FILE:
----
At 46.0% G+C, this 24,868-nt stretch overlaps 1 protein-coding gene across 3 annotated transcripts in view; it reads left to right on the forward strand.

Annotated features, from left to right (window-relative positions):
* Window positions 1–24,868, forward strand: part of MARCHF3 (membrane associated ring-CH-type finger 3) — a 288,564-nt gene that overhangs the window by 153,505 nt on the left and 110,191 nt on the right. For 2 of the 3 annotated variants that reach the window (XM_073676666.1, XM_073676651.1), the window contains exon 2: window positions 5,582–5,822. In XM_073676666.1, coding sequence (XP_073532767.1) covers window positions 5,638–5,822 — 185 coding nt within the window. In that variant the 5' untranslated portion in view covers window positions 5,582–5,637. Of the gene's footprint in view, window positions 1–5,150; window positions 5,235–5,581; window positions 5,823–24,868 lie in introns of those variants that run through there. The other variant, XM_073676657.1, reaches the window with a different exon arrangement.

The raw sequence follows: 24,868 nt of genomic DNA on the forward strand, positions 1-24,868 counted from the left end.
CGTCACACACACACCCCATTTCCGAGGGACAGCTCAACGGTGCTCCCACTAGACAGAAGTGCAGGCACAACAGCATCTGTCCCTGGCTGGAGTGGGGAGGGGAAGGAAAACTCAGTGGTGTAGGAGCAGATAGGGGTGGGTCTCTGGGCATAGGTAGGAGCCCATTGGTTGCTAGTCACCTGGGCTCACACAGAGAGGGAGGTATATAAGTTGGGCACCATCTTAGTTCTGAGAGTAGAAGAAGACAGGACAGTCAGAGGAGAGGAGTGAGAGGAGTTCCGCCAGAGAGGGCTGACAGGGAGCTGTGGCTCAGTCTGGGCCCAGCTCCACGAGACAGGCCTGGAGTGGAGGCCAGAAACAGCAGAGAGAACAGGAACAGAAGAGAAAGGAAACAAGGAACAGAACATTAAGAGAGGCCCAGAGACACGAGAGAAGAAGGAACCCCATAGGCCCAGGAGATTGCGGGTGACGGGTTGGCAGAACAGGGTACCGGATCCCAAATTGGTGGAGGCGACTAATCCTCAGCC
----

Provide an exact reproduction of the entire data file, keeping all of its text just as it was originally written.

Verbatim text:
At 46.0% G+C, this 24,868-nt stretch overlaps 1 protein-coding gene across 3 annotated transcripts in view; it reads left to right on the forward strand.

Annotated features, from left to right (window-relative positions):
* Window positions 1–24,868, forward strand: part of MARCHF3 (membrane associated ring-CH-type finger 3) — a 288,564-nt gene that overhangs the window by 153,505 nt on the left and 110,191 nt on the right. For 2 of the 3 annotated variants that reach the window (XM_073676666.1, XM_073676651.1), the window contains exon 2: window positions 5,582–5,822. In XM_073676666.1, coding sequence (XP_073532767.1) covers window positions 5,638–5,822 — 185 coding nt within the window. In that variant the 5' untranslated portion in view covers window positions 5,582–5,637. Of the gene's footprint in view, window positions 1–5,150; window positions 5,235–5,581; window positions 5,823–24,868 lie in introns of those variants that run through there. The other variant, XM_073676657.1, reaches the window with a different exon arrangement.

The raw sequence follows: 24,868 nt of genomic DNA on the forward strand, positions 1-24,868 counted from the left end.
CGTCACACACACACCCCATTTCCGAGGGACAGCTCAACGGTGCTCCCACTAGACAGAAGTGCAGGCACAACAGCATCTGTCCCTGGCTGGAGTGGGGAGGGGAAGGAAAACTCAGTGGTGTAGGAGCAGATAGGGGTGGGTCTCTGGGCATAGGTAGGAGCCCATTGGTTGCTAGTCACCTGGGCTCACACAGAGAGGGAGGTATATAAGTTGGGCACCATCTTAGTTCTGAGAGTAGAAGAAGACAGGACAGTCAGAGGAGAGGAGTGAGAGGAGTTCCGCCAGAGAGGGCTGACAGGGAGCTGTGGCTCAGTCTGGGCCCAGCTCCACGAGACAGGCCTGGAGTGGAGGCCAGAAACAGCAGAGAGAACAGGAACAGAAGAGAAAGGAAACAAGGAACAGAACATTAAGAGAGGCCCAGAGACACGAGAGAAGAAGGAACCCCATAGGCCCAGGAGATTGCGGGTGACGGGTTGGCAGAACAGGGTACCGGATCCCAAATTGGTGGAGGCGACTAATCCTCAGCC